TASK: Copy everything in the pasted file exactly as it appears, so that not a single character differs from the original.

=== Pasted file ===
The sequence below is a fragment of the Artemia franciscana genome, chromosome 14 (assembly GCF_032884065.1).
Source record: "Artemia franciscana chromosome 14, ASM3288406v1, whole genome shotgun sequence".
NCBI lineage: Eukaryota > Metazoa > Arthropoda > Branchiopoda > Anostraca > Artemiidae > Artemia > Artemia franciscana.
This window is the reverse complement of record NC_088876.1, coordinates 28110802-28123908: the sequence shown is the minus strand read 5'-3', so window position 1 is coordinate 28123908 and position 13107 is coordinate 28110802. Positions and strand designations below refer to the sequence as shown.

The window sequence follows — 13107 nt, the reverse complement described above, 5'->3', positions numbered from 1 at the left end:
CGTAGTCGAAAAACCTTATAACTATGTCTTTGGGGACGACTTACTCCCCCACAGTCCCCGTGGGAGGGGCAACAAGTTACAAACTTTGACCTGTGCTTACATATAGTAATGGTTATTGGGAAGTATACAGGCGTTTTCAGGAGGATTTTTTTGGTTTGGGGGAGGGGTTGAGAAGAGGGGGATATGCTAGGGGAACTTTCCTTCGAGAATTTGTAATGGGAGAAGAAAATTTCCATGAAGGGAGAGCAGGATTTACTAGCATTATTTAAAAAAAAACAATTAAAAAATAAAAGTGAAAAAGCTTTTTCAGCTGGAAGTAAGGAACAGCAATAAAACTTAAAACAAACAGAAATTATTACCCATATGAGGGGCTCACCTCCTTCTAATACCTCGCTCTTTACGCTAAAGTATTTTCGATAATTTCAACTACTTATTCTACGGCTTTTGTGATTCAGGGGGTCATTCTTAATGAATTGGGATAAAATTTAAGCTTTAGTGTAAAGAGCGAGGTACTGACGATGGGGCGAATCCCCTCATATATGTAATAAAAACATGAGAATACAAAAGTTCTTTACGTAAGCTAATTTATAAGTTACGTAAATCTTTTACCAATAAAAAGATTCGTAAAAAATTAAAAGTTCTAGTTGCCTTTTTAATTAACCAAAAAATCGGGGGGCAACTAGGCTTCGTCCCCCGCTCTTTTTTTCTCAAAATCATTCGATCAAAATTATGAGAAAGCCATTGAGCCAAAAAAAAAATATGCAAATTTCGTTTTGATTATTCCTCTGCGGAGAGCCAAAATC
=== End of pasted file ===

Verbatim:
The sequence below is a fragment of the Artemia franciscana genome, chromosome 14 (assembly GCF_032884065.1).
Source record: "Artemia franciscana chromosome 14, ASM3288406v1, whole genome shotgun sequence".
NCBI lineage: Eukaryota > Metazoa > Arthropoda > Branchiopoda > Anostraca > Artemiidae > Artemia > Artemia franciscana.
This window is the reverse complement of record NC_088876.1, coordinates 28110802-28123908: the sequence shown is the minus strand read 5'-3', so window position 1 is coordinate 28123908 and position 13107 is coordinate 28110802. Positions and strand designations below refer to the sequence as shown.

The window sequence follows — 13107 nt, the reverse complement described above, 5'->3', positions numbered from 1 at the left end:
CGTAGTCGAAAAACCTTATAACTATGTCTTTGGGGACGACTTACTCCCCCACAGTCCCCGTGGGAGGGGCAACAAGTTACAAACTTTGACCTGTGCTTACATATAGTAATGGTTATTGGGAAGTATACAGGCGTTTTCAGGAGGATTTTTTTGGTTTGGGGGAGGGGTTGAGAAGAGGGGGATATGCTAGGGGAACTTTCCTTCGAGAATTTGTAATGGGAGAAGAAAATTTCCATGAAGGGAGAGCAGGATTTACTAGCATTATTTAAAAAAAAACAATTAAAAAATAAAAGTGAAAAAGCTTTTTCAGCTGGAAGTAAGGAACAGCAATAAAACTTAAAACAAACAGAAATTATTACCCATATGAGGGGCTCACCTCCTTCTAATACCTCGCTCTTTACGCTAAAGTATTTTCGATAATTTCAACTACTTATTCTACGGCTTTTGTGATTCAGGGGGTCATTCTTAATGAATTGGGATAAAATTTAAGCTTTAGTGTAAAGAGCGAGGTACTGACGATGGGGCGAATCCCCTCATATATGTAATAAAAACATGAGAATACAAAAGTTCTTTACGTAAGCTAATTTATAAGTTACGTAAATCTTTTACCAATAAAAAGATTCGTAAAAAATTAAAAGTTCTAGTTGCCTTTTTAATTAACCAAAAAATCGGGGGGCAACTAGGCTTCGTCCCCCGCTCTTTTTTTCTCAAAATCATTCGATCAAAATTATGAGAAAGCCATTGAGCCAAAAAAAAAATATGCAAATTTCGTTTTGATTATTCCTCTGCGGAGAGCCAAAATC